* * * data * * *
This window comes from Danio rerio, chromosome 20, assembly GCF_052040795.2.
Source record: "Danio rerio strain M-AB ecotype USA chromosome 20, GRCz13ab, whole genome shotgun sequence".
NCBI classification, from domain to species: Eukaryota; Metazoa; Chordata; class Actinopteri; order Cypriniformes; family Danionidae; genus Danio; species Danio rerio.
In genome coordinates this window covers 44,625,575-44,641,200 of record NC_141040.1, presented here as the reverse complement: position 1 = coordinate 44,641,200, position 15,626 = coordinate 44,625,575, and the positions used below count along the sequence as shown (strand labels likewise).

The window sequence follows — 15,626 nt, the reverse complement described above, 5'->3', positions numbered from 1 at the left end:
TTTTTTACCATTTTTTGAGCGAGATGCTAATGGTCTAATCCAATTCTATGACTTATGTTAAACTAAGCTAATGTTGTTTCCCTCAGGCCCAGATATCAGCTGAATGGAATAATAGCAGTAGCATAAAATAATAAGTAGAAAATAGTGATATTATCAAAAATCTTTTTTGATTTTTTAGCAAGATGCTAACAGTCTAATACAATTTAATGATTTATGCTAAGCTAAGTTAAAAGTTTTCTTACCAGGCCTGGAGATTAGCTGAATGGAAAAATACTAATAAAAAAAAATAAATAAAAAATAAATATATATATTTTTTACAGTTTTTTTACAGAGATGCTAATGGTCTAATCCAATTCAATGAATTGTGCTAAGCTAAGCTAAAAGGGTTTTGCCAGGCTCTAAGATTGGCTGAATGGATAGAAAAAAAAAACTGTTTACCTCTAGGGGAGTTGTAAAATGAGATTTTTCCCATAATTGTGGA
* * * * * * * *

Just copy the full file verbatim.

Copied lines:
This window comes from Danio rerio, chromosome 20, assembly GCF_052040795.2.
Source record: "Danio rerio strain M-AB ecotype USA chromosome 20, GRCz13ab, whole genome shotgun sequence".
NCBI classification, from domain to species: Eukaryota; Metazoa; Chordata; class Actinopteri; order Cypriniformes; family Danionidae; genus Danio; species Danio rerio.
In genome coordinates this window covers 44,625,575-44,641,200 of record NC_141040.1, presented here as the reverse complement: position 1 = coordinate 44,641,200, position 15,626 = coordinate 44,625,575, and the positions used below count along the sequence as shown (strand labels likewise).

The window sequence follows — 15,626 nt, the reverse complement described above, 5'->3', positions numbered from 1 at the left end:
TTTTTTACCATTTTTTGAGCGAGATGCTAATGGTCTAATCCAATTCTATGACTTATGTTAAACTAAGCTAATGTTGTTTCCCTCAGGCCCAGATATCAGCTGAATGGAATAATAGCAGTAGCATAAAATAATAAGTAGAAAATAGTGATATTATCAAAAATCTTTTTTGATTTTTTAGCAAGATGCTAACAGTCTAATACAATTTAATGATTTATGCTAAGCTAAGTTAAAAGTTTTCTTACCAGGCCTGGAGATTAGCTGAATGGAAAAATACTAATAAAAAAAAATAAATAAAAAATAAATATATATATTTTTTACAGTTTTTTTACAGAGATGCTAATGGTCTAATCCAATTCAATGAATTGTGCTAAGCTAAGCTAAAAGGGTTTTGCCAGGCTCTAAGATTGGCTGAATGGATAGAAAAAAAAAACTGTTTACCTCTAGGGGAGTTGTAAAATGAGATTTTTCCCATAATTGTGGA